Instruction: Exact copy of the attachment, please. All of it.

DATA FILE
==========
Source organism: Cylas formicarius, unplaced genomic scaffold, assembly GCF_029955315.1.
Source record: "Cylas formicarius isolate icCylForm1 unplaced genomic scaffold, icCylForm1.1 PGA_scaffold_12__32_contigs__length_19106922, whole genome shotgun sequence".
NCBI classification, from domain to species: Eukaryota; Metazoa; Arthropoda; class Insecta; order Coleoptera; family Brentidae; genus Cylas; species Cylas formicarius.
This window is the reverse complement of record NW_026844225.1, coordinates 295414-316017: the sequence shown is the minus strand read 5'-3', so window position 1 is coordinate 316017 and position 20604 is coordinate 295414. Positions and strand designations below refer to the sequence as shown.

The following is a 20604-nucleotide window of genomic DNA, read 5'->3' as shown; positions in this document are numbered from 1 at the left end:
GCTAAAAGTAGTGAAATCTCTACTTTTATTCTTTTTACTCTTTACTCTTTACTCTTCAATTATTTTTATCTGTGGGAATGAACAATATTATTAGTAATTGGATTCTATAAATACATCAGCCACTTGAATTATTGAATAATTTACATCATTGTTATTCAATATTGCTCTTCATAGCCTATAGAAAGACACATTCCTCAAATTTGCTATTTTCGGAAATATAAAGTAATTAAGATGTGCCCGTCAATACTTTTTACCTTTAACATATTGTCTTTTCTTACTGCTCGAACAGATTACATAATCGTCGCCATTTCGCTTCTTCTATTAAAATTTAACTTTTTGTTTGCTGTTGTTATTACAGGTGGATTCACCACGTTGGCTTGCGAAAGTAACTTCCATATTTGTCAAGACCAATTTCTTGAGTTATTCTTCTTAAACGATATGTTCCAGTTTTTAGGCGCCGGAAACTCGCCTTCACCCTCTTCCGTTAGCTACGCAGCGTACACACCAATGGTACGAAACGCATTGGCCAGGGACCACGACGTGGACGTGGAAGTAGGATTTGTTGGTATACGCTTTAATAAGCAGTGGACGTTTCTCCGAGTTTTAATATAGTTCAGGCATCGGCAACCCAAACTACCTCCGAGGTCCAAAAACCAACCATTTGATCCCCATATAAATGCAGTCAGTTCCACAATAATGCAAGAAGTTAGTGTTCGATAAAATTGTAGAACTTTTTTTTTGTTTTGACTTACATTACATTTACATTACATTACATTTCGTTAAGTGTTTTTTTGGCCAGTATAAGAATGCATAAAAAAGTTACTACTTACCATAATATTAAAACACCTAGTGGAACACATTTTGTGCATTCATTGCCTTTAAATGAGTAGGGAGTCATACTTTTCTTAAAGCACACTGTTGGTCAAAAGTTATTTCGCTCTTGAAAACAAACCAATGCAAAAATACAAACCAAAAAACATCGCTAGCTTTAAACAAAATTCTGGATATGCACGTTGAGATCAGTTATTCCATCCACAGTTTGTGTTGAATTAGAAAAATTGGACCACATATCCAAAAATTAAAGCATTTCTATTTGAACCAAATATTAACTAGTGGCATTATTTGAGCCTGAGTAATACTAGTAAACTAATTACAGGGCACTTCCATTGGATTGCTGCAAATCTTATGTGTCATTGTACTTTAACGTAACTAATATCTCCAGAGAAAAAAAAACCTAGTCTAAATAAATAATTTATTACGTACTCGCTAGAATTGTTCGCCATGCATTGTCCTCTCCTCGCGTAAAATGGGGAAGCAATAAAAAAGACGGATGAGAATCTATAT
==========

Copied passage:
Source organism: Cylas formicarius, unplaced genomic scaffold, assembly GCF_029955315.1.
Source record: "Cylas formicarius isolate icCylForm1 unplaced genomic scaffold, icCylForm1.1 PGA_scaffold_12__32_contigs__length_19106922, whole genome shotgun sequence".
NCBI classification, from domain to species: Eukaryota; Metazoa; Arthropoda; class Insecta; order Coleoptera; family Brentidae; genus Cylas; species Cylas formicarius.
This window is the reverse complement of record NW_026844225.1, coordinates 295414-316017: the sequence shown is the minus strand read 5'-3', so window position 1 is coordinate 316017 and position 20604 is coordinate 295414. Positions and strand designations below refer to the sequence as shown.

The following is a 20604-nucleotide window of genomic DNA, read 5'->3' as shown; positions in this document are numbered from 1 at the left end:
GCTAAAAGTAGTGAAATCTCTACTTTTATTCTTTTTACTCTTTACTCTTTACTCTTCAATTATTTTTATCTGTGGGAATGAACAATATTATTAGTAATTGGATTCTATAAATACATCAGCCACTTGAATTATTGAATAATTTACATCATTGTTATTCAATATTGCTCTTCATAGCCTATAGAAAGACACATTCCTCAAATTTGCTATTTTCGGAAATATAAAGTAATTAAGATGTGCCCGTCAATACTTTTTACCTTTAACATATTGTCTTTTCTTACTGCTCGAACAGATTACATAATCGTCGCCATTTCGCTTCTTCTATTAAAATTTAACTTTTTGTTTGCTGTTGTTATTACAGGTGGATTCACCACGTTGGCTTGCGAAAGTAACTTCCATATTTGTCAAGACCAATTTCTTGAGTTATTCTTCTTAAACGATATGTTCCAGTTTTTAGGCGCCGGAAACTCGCCTTCACCCTCTTCCGTTAGCTACGCAGCGTACACACCAATGGTACGAAACGCATTGGCCAGGGACCACGACGTGGACGTGGAAGTAGGATTTGTTGGTATACGCTTTAATAAGCAGTGGACGTTTCTCCGAGTTTTAATATAGTTCAGGCATCGGCAACCCAAACTACCTCCGAGGTCCAAAAACCAACCATTTGATCCCCATATAAATGCAGTCAGTTCCACAATAATGCAAGAAGTTAGTGTTCGATAAAATTGTAGAACTTTTTTTTTGTTTTGACTTACATTACATTTACATTACATTACATTTCGTTAAGTGTTTTTTTGGCCAGTATAAGAATGCATAAAAAAGTTACTACTTACCATAATATTAAAACACCTAGTGGAACACATTTTGTGCATTCATTGCCTTTAAATGAGTAGGGAGTCATACTTTTCTTAAAGCACACTGTTGGTCAAAAGTTATTTCGCTCTTGAAAACAAACCAATGCAAAAATACAAACCAAAAAACATCGCTAGCTTTAAACAAAATTCTGGATATGCACGTTGAGATCAGTTATTCCATCCACAGTTTGTGTTGAATTAGAAAAATTGGACCACATATCCAAAAATTAAAGCATTTCTATTTGAACCAAATATTAACTAGTGGCATTATTTGAGCCTGAGTAATACTAGTAAACTAATTACAGGGCACTTCCATTGGATTGCTGCAAATCTTATGTGTCATTGTACTTTAACGTAACTAATATCTCCAGAGAAAAAAAAACCTAGTCTAAATAAATAATTTATTACGTACTCGCTAGAATTGTTCGCCATGCATTGTCCTCTCCTCGCGTAAAATGGGGAAGCAATAAAAAAGACGGATGAGAATCTATAT